Page [23]

Well so much for Fran and Emma’s move . . . but it all worked out in the end!

Our move to new vault space in Firestone Library, on the other hand, was much more necessary and much more efficiently handled. Not one crash!

***We’d like to thank the hard work and dedication of the CDTF team (you know who you are) and the Clancy-Cullen movers for doing such a great job.

Here’s a Ball for Baby

Cotsen 31857

Cotsen 31857

I’ve been working on processing collections material that needs to be moved out of a space that will be demolished during the renovation. Much of this material is unprocessed, otherwise under-described, or not accessioned. It’s been tedious work, but I’ve managed to blow the dust off some great items and uncover some diamonds in the rough.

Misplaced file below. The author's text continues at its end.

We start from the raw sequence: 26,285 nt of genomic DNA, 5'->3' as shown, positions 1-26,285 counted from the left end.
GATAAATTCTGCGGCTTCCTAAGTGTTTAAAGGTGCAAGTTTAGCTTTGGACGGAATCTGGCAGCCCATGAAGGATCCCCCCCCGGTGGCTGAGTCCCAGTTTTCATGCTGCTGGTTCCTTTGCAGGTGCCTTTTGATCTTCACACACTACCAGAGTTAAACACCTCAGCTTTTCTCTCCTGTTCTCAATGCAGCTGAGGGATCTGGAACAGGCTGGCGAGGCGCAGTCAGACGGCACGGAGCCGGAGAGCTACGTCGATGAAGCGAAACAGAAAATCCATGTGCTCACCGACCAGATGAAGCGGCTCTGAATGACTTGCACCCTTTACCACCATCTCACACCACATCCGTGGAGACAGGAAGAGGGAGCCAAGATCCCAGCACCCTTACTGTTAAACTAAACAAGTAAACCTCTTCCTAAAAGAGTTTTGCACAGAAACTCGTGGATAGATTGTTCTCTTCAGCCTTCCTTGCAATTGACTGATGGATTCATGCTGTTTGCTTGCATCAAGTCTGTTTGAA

One such surprisingly delightful item has been Baby’s Ball (pictured above), which I came across the other day. It’s a stuffed textile ball which includes a nursery rhyme accompanying 6 lithographed illustrations. The initial record for the item didn’t have much information. But after some careful sleuthing, Andrea and I were able to discover a lot about this Victorian baby toy.

Each illustration is accompanied by 2 descriptive lines of verse, one above and one below the image. We started our investigation when Andrea noticed that this nursery rhyme was vaguely familiar: